I was not intending to write about 9/11. I was going to leave that to so many other eloquent writers and to those who had grave and triumphant stories about that day to share. What more could I add to so many heart wrenching tributes? I wasn’t even sure if I wanted to watch any of the tenth year documentaries on the subject. I have a tendency to want to avoid things that I know will make me sad. But I did watch. And it made me cry again to remember so many people’s pain and loss. It also made me remember something that I learned about myself that day.
In September 2001, I lived in in a Virginia suburb of the Washington D.C. area. I was working as the Assistant Director of a Preschool/Daycare. Our school was directly across the street from the FAA (Federal Aviation Administration) building. I was at an appointment when the news about the twin towers hit. Upon hearing of this tragedy and the confusion surrounding it, I rushed back to the school. By the time I entered the parking lot there were snipers stationed on the roof of the FAA building. This seemed bizarre and disconcerting to say the least. My school was in lock-down mode by the time I arrived. All of the children and teachers were moved into the basement classrooms, doors and windows locked, blinds closed. I must say that the teachers did an excellent job of keeping the children and themselves calm and occupied throughout that tense day. The Director and I stayed upstairs to keep apprised of further instructions from our main office, manning the phones and assisting frantic parents who came to pick up their children. As the day unfolded we learned of the attack on the Pentagon, which was not too far away, the heroic crash of flight 93 and the fears of further attacks. This is when I realized that I would do it. I would put myself in harm’s way for the safety of the children in my charge if I had to. I was determined to be ready if the situation presented itself. I would not have known this about myself had I not been put in that position. I did not end up having to test my resolve in this matter, but I’m glad that I know this about myself. If I was ever in a similar situation (God forbid) I know that my brain would loop back to that day and grab that same resolve. Even as I sit here writing about it I can feel the determination welling inside.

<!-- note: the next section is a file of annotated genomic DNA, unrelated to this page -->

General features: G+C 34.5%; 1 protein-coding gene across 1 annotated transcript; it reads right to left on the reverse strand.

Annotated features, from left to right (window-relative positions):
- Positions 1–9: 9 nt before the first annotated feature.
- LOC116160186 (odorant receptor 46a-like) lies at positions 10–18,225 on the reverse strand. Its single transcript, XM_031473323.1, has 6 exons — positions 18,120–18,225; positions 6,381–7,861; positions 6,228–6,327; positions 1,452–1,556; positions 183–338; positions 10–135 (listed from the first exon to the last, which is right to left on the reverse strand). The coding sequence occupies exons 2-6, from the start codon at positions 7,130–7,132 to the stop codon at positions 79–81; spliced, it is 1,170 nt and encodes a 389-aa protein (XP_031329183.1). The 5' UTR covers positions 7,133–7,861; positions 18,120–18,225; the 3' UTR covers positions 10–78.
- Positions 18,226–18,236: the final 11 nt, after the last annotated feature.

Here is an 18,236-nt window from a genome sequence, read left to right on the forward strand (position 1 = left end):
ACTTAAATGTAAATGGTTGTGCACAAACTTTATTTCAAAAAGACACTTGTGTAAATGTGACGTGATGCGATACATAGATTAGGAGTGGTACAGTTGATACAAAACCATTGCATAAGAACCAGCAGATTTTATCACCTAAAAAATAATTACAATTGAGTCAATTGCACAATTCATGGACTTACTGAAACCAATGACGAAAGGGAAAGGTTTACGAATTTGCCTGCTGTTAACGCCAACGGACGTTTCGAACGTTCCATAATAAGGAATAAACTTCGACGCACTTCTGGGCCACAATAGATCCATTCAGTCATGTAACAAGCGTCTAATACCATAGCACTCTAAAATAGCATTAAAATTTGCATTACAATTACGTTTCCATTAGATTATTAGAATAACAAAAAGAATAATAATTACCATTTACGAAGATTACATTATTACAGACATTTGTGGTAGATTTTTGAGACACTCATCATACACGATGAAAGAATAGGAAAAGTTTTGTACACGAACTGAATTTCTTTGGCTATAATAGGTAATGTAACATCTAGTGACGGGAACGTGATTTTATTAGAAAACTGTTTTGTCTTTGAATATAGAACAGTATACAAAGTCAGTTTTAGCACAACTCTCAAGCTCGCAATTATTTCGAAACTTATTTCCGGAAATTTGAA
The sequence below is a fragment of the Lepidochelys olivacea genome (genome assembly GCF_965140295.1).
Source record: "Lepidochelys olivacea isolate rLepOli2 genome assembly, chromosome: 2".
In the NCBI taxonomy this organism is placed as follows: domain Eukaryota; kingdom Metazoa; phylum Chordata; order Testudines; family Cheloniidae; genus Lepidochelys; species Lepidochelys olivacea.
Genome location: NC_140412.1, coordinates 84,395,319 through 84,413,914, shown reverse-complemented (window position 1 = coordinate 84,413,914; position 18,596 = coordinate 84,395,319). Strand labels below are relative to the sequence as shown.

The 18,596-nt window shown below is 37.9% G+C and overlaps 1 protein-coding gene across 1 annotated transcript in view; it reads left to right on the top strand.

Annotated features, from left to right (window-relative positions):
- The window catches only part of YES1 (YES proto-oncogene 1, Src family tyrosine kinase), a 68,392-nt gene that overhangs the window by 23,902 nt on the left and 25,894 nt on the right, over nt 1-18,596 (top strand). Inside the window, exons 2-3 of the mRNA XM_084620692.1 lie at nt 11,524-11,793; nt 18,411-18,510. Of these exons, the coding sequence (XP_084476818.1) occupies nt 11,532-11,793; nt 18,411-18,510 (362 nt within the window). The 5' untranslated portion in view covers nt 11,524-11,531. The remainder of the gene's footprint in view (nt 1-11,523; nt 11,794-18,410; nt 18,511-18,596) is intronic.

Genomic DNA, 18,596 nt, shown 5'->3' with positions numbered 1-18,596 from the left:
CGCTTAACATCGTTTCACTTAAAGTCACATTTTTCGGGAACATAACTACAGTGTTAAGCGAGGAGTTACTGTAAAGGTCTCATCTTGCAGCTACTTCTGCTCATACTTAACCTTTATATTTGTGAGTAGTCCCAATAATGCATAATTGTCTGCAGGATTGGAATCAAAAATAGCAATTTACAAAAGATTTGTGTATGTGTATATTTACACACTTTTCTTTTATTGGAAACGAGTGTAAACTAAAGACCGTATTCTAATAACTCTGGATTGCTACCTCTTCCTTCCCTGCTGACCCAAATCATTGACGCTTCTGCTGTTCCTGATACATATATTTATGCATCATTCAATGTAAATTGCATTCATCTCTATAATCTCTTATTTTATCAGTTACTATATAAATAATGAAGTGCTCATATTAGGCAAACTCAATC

My part in the tragic play of 911 is tiny and insignificant. So many people had tremendous and harrowing roles in this unfortunate Act. However, I do believe that anyone who shed tears for the losses or tried to make things even a little bit better are all glittering stones in the amazing mosaic of the Human Spirit. One shiny pebble of kindness or care is beautiful, but put all together it is a piece of artwork that is stunning to behold. It is always startling to remember that tragedy and adversity bring out our shining best. We will not forget.